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The grass ceiling: Recruitment limitation above timberline may limit the adaption ability of tropical montane cloud forest to global climate change

Thursday, 27 June 2013: 09:45
Americas B-C (Herradura San Jose)
Evan Rehm , Biological Sciences, Florida International University
Kenneth J Feeley , Biological Sciences, Florida International University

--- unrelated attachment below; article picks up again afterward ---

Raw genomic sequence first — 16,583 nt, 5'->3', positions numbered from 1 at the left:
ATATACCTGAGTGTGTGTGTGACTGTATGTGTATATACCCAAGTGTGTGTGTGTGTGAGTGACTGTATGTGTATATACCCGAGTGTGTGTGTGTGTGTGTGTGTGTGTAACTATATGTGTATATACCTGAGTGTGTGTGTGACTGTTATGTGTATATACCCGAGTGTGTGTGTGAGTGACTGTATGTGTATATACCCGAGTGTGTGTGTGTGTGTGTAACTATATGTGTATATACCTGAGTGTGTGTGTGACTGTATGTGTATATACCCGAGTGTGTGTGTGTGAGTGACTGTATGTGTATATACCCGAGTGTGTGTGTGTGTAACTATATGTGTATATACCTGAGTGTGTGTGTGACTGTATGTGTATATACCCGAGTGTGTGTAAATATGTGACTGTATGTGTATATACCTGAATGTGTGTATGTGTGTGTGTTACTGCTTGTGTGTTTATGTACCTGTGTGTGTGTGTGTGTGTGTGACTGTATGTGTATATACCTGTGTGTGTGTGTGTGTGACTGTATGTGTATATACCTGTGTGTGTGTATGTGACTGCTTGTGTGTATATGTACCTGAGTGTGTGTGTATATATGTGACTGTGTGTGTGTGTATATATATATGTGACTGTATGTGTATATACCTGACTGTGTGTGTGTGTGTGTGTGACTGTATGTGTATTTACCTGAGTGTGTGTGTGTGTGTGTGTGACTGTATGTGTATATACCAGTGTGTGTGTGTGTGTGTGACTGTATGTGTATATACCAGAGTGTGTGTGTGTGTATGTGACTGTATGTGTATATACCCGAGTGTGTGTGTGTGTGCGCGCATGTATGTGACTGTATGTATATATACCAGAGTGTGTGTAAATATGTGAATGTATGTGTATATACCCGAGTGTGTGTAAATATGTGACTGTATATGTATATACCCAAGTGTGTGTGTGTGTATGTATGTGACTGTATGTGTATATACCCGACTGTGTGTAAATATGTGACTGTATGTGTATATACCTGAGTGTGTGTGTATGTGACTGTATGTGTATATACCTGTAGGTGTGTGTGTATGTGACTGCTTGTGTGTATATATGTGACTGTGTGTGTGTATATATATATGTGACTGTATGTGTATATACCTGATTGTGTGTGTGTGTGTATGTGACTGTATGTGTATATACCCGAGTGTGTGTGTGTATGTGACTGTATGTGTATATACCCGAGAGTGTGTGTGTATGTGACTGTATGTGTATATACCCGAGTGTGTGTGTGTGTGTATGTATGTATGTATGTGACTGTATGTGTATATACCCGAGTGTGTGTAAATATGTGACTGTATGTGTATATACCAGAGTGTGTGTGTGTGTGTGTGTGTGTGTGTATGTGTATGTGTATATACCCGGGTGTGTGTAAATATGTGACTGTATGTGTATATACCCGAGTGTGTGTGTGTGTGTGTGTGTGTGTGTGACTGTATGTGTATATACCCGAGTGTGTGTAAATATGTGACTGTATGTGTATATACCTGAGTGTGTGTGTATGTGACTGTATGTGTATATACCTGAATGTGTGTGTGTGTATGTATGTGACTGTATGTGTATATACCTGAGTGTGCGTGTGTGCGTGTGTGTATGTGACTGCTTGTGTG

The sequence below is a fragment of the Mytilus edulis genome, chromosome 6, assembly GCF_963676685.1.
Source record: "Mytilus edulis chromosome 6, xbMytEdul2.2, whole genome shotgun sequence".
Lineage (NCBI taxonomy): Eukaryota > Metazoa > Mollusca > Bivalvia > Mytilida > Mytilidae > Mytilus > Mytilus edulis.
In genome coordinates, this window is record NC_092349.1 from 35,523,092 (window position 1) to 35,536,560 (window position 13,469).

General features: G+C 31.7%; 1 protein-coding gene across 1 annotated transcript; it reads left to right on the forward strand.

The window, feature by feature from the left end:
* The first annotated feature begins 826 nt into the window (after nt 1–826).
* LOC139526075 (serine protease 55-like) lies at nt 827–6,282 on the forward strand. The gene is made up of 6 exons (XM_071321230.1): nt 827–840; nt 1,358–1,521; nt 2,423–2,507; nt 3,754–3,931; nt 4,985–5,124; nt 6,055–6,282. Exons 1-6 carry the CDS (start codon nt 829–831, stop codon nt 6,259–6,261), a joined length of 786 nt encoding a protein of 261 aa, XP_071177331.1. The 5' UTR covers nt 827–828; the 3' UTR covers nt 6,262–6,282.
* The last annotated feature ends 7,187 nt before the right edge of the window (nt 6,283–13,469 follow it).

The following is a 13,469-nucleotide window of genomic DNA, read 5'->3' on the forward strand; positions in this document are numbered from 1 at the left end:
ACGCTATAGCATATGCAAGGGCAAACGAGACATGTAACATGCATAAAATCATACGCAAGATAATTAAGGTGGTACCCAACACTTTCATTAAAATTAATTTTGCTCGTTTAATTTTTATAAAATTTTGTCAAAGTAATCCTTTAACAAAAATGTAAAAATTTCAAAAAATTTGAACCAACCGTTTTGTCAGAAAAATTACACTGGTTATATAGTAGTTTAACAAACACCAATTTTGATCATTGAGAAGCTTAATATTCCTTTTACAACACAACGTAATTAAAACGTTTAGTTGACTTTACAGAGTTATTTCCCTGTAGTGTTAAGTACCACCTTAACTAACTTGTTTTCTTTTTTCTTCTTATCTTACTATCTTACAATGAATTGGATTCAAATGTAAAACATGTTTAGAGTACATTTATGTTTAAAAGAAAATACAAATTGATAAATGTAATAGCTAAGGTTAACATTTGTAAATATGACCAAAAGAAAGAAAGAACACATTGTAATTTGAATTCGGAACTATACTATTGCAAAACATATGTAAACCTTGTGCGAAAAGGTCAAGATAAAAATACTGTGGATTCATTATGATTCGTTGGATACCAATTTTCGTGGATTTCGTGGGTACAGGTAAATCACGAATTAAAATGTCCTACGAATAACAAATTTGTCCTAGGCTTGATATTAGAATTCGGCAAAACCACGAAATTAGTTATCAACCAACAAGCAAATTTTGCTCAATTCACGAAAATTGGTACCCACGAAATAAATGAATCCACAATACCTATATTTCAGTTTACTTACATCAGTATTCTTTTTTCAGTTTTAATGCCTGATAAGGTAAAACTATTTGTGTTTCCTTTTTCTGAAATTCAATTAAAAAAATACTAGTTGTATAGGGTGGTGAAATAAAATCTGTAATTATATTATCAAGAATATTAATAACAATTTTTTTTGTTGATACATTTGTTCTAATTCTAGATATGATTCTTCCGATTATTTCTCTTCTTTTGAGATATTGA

As global temperatures rise, climatic conditions suitable to tropical montane plant species will be displaced towards higher elevations. Plants are predicted to experience range contractions and elevated extinction risks unless they shift distributions upslope to remain within their thermal niches. In the Andes, grasslands (puna) above high-elevation timberlines are one possible area where montane plant species may expand their ranges with warming. However, there is strong evidence that temperature and intense UV solar radiation limit tree recruitment at tropical timberlines. As such, our goal was to experimentally test the effects of temperature and shading on tree seedling survival in the puna. In Manu National Park, Peru seedlings of timberline species were translocated to 5 locations (~3500m) and monitored for 1 year under the following treatments; control, open puna, shading, warming, and shading + warming. Downslope warming significantly decreased seedling survival (30% survival) when compared to controls (67% survival; pairwise proportion test) and seedlings transplanted into all other treatments. Seedlings planted in shading, shading + warming, and open puna treatments had similar survival to those of the control. With increasing global temperatures, freezing events should be ameliorated, allowing for more tree recruitment above timberline, yet our data show that warming actually decreases seedling survival. Conversely, seedlings in the open puna treatment experienced more severe and frequent frost occurrences relative to the control yet showed similar survival rates. Surprisingly, shading treatments did not significantly increase survival in the open puna suggesting that intense UV radiation above timberline does not prevent tree recruitment. Warming may actually have a negative effect on seedling survival in the puna, which could have dramatic impacts on global diversity as cloud forest species seek cooler refugia above timberline in response to increasing global temperatures.